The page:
Soon after, four school board commissioners and two student delegates drafted a resolution titled “In Response to Ongoing, Pervasive Systemic Racism at Lowell High School.” They wrote that Lowell’s merit-based admissions process “perpetuates segregation and exclusion” and that black and brown students “do not feel physically, emotionally or culturally safe and valued at Lowell.” Included in the resolution is a call for an “equity audit” that will create a plan to address racism at Lowell. The school board had already decided to use temporarily a lottery admissions system for Lowell last October, but the February vote made it permanent.
Two commissioners (out of seven) voted against the resolution. One of them, Jenny Lam, a second-generation Chinese American, pointed out recent anti-Asian attacks in the Bay Area and urged the board to consider other community voices as well. The other opposing commissioner, Kevine Boggess, who’s black, said he too experienced “anti-blackness and institutional racism” during his school days at San Francisco Unified School District (SFUSD). But he wondered if focusing on Lowell’s admissions without broader community input would achieve equity across the district: “How do we make sure every student who wants access to a class that’s offered at Lowell … has access to that?”
Equity was also on Huayllasco’s mind as he observed other Lowell alumni discuss the board’s resolution on Facebook. He saw former classmates vehemently argue that the new admissions policy is anti-Asian, that it’ll “dumb down” academic standards at Lowell—and once again, he wrestled with that familiar inner conflict he felt at high school.
Huayllasco’s parents taught him diligence, personal responsibility, and fairness. He attributeshis great education at Lowell mostly to the social climate: Like grains of rice speed-steaming inside a pressure cooker, being around highly motivated, academically excelling classmates challenged him to study harder, reach higher. He credits Lowell for preparing him for the University of California, Berkeley, and for his Wall Street career—and he wants those same opportunities for others like him.
But as he observed the impassioned chatter among Lowell alumni, Huayllasco also felt the familiar “Oh, I’ll prove you all wrong!” indignation that used to spring up when people questioned his place at Lowell. Many of his Latino friends didn’t get the quality education he did—not because they weren’t smart or didn’t work hard, but because their families didn’t have the knowledge and resources to blast open paths of opportunities as his did. What does equity look like for those kids?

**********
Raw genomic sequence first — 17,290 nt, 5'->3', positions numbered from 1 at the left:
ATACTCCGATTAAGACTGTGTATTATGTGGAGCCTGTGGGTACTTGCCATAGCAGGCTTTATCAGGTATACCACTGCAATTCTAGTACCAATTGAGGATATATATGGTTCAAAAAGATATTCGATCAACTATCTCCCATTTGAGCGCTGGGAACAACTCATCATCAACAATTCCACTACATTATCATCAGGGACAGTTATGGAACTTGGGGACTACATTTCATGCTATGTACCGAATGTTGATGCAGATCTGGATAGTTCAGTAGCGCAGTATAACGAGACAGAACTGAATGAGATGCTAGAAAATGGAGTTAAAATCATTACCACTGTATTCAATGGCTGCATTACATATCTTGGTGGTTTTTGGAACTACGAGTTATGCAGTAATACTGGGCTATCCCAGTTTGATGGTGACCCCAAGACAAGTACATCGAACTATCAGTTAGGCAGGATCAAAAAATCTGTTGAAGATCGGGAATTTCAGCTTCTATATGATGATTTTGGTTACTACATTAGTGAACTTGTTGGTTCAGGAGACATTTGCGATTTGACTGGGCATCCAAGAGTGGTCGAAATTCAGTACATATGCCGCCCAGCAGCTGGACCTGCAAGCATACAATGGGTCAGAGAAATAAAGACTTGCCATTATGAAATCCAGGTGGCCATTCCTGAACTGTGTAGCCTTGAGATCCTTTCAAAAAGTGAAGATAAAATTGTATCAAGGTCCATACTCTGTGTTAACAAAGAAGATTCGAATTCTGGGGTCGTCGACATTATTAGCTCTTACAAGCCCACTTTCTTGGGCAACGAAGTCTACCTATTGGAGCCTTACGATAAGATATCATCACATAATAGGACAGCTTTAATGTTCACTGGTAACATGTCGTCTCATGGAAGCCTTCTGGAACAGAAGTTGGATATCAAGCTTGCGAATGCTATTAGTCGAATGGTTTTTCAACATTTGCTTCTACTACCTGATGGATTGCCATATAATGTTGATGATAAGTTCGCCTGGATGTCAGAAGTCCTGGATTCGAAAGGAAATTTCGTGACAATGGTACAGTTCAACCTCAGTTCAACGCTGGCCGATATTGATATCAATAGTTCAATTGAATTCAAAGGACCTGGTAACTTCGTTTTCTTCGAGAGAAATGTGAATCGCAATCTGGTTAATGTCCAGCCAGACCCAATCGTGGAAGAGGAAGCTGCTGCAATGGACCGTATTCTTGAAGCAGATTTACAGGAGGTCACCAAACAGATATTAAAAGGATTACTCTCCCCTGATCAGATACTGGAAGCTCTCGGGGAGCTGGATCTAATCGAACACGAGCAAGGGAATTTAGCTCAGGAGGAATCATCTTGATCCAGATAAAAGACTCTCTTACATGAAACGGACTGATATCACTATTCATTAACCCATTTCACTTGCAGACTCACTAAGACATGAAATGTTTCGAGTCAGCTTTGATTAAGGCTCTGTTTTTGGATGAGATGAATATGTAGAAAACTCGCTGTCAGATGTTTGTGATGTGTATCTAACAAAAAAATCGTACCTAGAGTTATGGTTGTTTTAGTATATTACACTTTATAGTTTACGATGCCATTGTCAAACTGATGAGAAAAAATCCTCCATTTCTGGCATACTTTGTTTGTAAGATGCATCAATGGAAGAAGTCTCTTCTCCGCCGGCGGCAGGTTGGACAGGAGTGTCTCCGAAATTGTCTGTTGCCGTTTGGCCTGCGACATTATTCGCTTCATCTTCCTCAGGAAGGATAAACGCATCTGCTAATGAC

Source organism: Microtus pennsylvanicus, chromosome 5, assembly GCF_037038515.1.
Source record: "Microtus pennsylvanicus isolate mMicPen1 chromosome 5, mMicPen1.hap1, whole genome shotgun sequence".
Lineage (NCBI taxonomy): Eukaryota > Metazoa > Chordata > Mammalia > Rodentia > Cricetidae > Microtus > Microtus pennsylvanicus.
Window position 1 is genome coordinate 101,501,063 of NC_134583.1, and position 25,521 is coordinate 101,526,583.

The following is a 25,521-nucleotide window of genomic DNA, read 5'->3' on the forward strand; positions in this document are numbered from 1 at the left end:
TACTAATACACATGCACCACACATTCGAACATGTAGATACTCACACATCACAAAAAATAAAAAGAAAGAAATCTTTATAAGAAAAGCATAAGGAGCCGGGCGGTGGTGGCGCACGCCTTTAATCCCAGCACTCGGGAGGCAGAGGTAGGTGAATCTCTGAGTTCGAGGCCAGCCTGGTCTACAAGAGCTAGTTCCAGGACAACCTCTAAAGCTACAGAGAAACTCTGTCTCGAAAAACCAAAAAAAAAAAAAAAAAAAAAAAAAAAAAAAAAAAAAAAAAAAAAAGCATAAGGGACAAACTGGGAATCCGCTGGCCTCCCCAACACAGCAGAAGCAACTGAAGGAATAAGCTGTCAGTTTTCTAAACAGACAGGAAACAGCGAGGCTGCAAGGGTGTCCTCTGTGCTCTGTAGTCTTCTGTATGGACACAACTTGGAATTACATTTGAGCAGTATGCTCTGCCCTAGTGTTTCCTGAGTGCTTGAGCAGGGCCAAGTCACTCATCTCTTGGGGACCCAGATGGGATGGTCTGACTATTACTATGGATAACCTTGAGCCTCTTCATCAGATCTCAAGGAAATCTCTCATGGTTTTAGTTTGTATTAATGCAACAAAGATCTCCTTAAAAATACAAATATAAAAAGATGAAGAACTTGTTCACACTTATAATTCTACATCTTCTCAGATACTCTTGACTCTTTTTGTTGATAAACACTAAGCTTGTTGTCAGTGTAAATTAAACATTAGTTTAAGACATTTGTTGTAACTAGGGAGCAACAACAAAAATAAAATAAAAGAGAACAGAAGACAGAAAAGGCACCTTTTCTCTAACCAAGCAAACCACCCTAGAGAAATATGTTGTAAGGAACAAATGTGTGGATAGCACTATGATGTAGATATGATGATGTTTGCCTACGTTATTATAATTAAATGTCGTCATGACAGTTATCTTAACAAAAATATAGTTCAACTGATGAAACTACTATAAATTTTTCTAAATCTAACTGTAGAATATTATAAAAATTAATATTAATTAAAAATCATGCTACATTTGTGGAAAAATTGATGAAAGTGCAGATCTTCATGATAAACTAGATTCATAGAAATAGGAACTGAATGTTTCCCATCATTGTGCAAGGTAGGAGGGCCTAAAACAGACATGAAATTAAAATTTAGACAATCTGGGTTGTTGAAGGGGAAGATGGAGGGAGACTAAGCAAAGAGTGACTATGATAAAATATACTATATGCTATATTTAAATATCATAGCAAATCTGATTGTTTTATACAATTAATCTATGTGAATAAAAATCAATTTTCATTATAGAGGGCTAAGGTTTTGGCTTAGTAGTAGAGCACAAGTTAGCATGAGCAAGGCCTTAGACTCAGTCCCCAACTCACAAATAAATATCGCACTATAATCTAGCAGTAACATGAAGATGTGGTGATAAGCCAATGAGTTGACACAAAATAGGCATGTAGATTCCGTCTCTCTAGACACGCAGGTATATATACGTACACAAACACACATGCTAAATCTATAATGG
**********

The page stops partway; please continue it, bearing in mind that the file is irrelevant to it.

“There’s no quick fix. This is a societal problem that’s been going on for a long time.”
EQUITY ADVOCATES say inequitable systems exist by design. Like other districts, San Francisco’s school district has a history of systemic racism that created disparities persisting to this day. The first public schools opened in 1851 were only for white children. California law prohibited nonwhite students from attending white public schools. Explicitly segregated schools, along with redlining maps, continued until the 1954 Brown v. Board of Education Supreme Court ruling that “separate education facilities are inherently unequal.”
But segregation persisted for more than a decade longer in San Francisco (and many other cities). SFUSD tried a busing program to integrate schools, but black and lower-income families noticed it was mostly their kids being ferried across town, whereas middle-class white and Asian students found ways to attend schools within their own neighborhoods. Meanwhile, the white student population dropped by more than 30,000 between the mid-1960s to late 1970s as white families moved out.
In 1978 the NAACP and a group of black parents sued the district and the state, accusing them of maintaining school segregation. In 1983 the NAACP and the district reached a court-approved settlement (called a consent decree) that set racial quotas in schools and called for increased resources for historically neglected schools. The consent decree was partly successful in desegregating many schools, but disparities in academic performance persisted. By the 1990s segregation had increased again as Latino and Asian populations burgeoned while the white population dipped.
In 1994 a group of Chinese American parents sued the district, upset that SFUSD assigned their children to schools outside their neighborhoods. They settled in court in 1999: SFUSD could no longer consider race or ethnicity in student assignments. The district then decided to use a lottery system to assign students to schools, focusing on race-neutral factors such as socioeconomic status, English proficiency, and test scores. The idea was that allowing more choice for families would break down class and racial barriers to high-demand schools. But segregation and inequities continued.
In 2011 the school board tweaked the lottery: Families ranked their choices of any school in the district. Again, the opposite happened: San Francisco’s schools are more racially segregated today than they were 30 years ago. The district didn’t factor in the numerous preexisting disparities between families. Parents working two to three jobs, low-income single parents, and those who don’t know how the system works fell behind parents who had the time, resources, and connections to go on multiple school tours and navigate the complicated application process. As a result, more upper- and middle-class children than poor children enrolled in desirable schools.